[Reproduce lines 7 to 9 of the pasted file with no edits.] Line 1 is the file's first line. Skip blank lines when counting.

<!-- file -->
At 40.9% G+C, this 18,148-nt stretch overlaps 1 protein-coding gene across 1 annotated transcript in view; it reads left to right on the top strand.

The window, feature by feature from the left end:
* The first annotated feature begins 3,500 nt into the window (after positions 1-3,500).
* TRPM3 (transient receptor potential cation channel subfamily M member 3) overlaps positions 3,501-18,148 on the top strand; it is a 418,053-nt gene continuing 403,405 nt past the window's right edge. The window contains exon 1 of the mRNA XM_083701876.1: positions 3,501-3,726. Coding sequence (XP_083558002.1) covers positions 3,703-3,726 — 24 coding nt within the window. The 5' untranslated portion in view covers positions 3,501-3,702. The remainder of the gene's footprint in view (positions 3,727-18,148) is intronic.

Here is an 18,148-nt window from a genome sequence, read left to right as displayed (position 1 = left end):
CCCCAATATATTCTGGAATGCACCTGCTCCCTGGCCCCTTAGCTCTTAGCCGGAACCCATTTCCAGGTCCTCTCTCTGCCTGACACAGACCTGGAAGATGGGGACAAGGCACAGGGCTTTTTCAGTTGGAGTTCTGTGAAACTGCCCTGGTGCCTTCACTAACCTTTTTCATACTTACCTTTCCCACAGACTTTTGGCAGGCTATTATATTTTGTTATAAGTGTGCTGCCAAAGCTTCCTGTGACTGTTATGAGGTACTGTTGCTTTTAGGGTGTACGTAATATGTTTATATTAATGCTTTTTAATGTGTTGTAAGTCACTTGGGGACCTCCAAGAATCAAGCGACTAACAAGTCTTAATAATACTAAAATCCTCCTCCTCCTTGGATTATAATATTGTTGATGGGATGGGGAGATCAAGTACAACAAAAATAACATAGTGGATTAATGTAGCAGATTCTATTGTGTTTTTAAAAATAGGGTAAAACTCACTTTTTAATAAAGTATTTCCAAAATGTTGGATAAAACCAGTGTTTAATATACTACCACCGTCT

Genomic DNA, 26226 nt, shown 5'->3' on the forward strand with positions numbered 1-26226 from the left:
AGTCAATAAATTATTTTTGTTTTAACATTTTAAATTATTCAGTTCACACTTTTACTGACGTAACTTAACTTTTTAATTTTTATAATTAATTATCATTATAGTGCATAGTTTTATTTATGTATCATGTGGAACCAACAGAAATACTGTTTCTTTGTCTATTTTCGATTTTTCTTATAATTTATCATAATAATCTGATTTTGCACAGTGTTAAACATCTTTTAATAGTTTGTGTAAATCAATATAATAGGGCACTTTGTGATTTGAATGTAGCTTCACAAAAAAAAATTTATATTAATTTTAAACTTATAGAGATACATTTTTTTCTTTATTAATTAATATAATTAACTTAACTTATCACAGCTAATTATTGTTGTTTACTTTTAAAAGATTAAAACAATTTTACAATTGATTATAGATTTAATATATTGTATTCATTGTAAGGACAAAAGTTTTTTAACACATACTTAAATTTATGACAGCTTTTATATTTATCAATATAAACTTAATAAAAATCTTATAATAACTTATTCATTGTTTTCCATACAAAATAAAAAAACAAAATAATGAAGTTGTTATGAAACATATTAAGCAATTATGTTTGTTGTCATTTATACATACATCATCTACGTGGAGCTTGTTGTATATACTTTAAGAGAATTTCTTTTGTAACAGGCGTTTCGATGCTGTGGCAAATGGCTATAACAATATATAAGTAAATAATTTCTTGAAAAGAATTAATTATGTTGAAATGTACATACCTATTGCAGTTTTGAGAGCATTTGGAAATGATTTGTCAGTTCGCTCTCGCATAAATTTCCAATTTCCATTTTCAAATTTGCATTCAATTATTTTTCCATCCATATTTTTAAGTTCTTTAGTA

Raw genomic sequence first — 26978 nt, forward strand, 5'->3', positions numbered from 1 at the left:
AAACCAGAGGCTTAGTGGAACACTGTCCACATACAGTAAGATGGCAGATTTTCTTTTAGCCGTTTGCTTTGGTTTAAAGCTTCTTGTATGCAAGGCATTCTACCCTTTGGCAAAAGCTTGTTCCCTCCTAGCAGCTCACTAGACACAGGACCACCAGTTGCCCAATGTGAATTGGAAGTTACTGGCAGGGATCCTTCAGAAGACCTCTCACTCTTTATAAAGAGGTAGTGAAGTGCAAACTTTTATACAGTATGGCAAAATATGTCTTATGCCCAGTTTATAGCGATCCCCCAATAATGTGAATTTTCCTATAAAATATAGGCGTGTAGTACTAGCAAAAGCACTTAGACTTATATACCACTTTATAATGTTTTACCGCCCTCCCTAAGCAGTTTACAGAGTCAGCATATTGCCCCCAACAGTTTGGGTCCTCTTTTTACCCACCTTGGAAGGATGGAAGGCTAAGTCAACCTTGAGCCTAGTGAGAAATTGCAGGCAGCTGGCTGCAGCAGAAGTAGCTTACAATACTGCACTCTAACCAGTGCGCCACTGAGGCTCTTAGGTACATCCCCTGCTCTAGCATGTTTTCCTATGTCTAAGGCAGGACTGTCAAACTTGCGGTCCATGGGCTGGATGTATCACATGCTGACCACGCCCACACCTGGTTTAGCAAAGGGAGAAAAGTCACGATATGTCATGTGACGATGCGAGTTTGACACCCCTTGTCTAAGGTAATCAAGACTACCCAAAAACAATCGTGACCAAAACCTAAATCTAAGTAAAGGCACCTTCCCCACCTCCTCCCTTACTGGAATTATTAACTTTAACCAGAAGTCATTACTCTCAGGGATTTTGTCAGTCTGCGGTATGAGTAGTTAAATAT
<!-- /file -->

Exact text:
Genomic DNA, 26226 nt, shown 5'->3' on the forward strand with positions numbered 1-26226 from the left:
AGTCAATAAATTATTTTTGTTTTAACATTTTAAATTATTCAGTTCACACTTTTACTGACGTAACTTAACTTTTTAATTTTTATAATTAATTATCATTATAGTGCATAGTTTTATTTATGTATCATGTGGAACCAACAGAAATACTGTTTCTTTGTCTATTTTCGATTTTTCTTATAATTTATCATAATAATCTGATTTTGCACAGTGTTAAACATCTTTTAATAGTTTGTGTAAATCAATATAATAGGGCACTTTGTGATTTGAATGTAGCTTCACAAAAAAAAATTTATATTAATTTTAAACTTATAGAGATACATTTTTTTCTTTATTAATTAATATAATTAACTTAACTTATCACAGCTAATTATTGTTGTTTACTTTTAAAAGATTAAAACAATTTTACAATTGATTATAGATTTAATATATTGTATTCATTGTAAGGACAAAAGTTTTTTAACACATACTTAAATTTATGACAGCTTTTATATTTATCAATATAAACTTAATAAAAATCTTATAATAACTTATTCATTGTTTTCCATACAAAATAAAAAAACAAAATAATGAAGTTGTTATGAAACATATTAAGCAATTATGTTTGTTGTCATTTATACATACATCATCTACGTGGAGCTTGTTGTATATACTTTAAGAGAATTTCTTTTGTAACAGGCGTTTCGATGCTGTGGCAAATGGCTATAACAATATATAAGTAAATAATTTCTTGAAAAGAATTAATTATGTTGAAATGTACATACCTATTGCAGTTTTGAGAGCATTTGGAAATGATTTGTCAGTTCGCTCTCGCATAAATTTCCAATTTCCATTTTCAAATTTGCATTCAATTATTTTTCCATCCATATTTTTAAGTTCTTTAGTA

Raw genomic sequence first — 26978 nt, forward strand, 5'->3', positions numbered from 1 at the left: